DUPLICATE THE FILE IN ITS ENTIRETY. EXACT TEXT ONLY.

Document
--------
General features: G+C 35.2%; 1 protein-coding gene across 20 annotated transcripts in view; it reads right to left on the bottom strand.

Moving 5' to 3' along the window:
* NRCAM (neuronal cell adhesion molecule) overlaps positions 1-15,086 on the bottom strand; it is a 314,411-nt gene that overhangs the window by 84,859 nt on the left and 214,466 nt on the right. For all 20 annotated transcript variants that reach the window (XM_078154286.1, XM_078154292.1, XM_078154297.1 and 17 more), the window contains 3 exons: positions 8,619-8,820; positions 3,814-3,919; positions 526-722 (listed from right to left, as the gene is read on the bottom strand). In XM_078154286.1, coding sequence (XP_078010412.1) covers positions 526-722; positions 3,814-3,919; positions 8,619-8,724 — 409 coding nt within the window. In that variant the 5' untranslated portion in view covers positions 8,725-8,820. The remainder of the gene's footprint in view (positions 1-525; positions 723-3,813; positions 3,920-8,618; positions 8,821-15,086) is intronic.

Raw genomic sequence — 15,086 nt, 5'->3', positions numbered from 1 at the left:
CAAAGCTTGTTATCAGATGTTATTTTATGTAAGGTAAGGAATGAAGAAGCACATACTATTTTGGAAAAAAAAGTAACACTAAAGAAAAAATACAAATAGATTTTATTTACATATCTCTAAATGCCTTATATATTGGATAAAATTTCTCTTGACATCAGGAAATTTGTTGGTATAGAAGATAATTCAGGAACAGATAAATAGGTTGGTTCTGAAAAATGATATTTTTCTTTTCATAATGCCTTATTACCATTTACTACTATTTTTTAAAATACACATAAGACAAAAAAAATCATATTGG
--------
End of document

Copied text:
General features: G+C 35.2%; 1 protein-coding gene across 20 annotated transcripts in view; it reads right to left on the bottom strand.

Moving 5' to 3' along the window:
* NRCAM (neuronal cell adhesion molecule) overlaps positions 1-15,086 on the bottom strand; it is a 314,411-nt gene that overhangs the window by 84,859 nt on the left and 214,466 nt on the right. For all 20 annotated transcript variants that reach the window (XM_078154286.1, XM_078154292.1, XM_078154297.1 and 17 more), the window contains 3 exons: positions 8,619-8,820; positions 3,814-3,919; positions 526-722 (listed from right to left, as the gene is read on the bottom strand). In XM_078154286.1, coding sequence (XP_078010412.1) covers positions 526-722; positions 3,814-3,919; positions 8,619-8,724 — 409 coding nt within the window. In that variant the 5' untranslated portion in view covers positions 8,725-8,820. The remainder of the gene's footprint in view (positions 1-525; positions 723-3,813; positions 3,920-8,618; positions 8,821-15,086) is intronic.

Raw genomic sequence — 15,086 nt, 5'->3', positions numbered from 1 at the left:
CAAAGCTTGTTATCAGATGTTATTTTATGTAAGGTAAGGAATGAAGAAGCACATACTATTTTGGAAAAAAAAGTAACACTAAAGAAAAAATACAAATAGATTTTATTTACATATCTCTAAATGCCTTATATATTGGATAAAATTTCTCTTGACATCAGGAAATTTGTTGGTATAGAAGATAATTCAGGAACAGATAAATAGGTTGGTTCTGAAAAATGATATTTTTCTTTTCATAATGCCTTATTACCATTTACTACTATTTTTTAAAATACACATAAGACAAAAAAAATCATATTGG